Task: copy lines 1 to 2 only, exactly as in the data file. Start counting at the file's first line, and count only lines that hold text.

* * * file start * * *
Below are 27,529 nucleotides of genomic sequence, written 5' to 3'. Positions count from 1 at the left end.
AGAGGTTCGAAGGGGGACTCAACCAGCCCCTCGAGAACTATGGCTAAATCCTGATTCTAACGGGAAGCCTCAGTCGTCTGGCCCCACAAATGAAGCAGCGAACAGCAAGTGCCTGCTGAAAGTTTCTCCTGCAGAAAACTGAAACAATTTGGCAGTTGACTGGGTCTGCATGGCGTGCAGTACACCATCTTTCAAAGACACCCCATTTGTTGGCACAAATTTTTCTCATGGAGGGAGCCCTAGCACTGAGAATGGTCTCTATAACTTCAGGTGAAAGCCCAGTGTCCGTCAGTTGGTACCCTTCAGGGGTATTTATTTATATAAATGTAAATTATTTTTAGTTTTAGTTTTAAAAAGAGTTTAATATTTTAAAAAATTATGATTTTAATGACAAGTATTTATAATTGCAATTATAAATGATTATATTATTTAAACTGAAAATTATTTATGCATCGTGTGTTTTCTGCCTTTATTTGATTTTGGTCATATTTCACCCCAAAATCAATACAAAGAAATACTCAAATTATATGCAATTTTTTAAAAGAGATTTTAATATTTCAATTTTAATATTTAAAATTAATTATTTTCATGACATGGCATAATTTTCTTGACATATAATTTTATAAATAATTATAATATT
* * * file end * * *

Below are 27,529 nucleotides of genomic sequence, written 5' to 3'. Positions count from 1 at the left end.
AGAGGTTCGAAGGGGGACTCAACCAGCCCCTCGAGAACTATGGCTAAATCCTGATTCTAACGGGAAGCCTCAGTCGTCTGGCCCCACAAATGAAGCAGCGAACAGCAAGTGCCTGCTGAAAGTTTCTCCTGCAGAAAACTGAAACAATTTGGCAGTTGACTGGGTCTGCATGGCGTGCAGTACACCATCTTTCAAAGACACCCCATTTGTTGGCACAAATTTTTCTCATGGAGGGAGCCCTAGCACTGAGAATGGTCTCTATAACTTCAGGTGAAAGCCCAGTGTCCGTCAGTTGGTACCCTTCAGGGGTATTTATTTATATAAATGTAAATTATTTTTAGTTTTAGTTTTAAAAAGAGTTTAATATTTTAAAAAATTATGATTTTAATGACAAGTATTTATAATTGCAATTATAAATGATTATATTATTTAAACTGAAAATTATTTATGCATCGTGTGTTTTCTGCCTTTATTTGATTTTGGTCATATTTCACCCCAAAATCAATACAAAGAAATACTCAAATTATATGCAATTTTTTAAAAGAGATTTTAATATTTCAATTTTAATATTTAAAATTAATTATTTTCATGACATGGCATAATTTTCTTGACATATAATTTTATAAATAATTATAATATT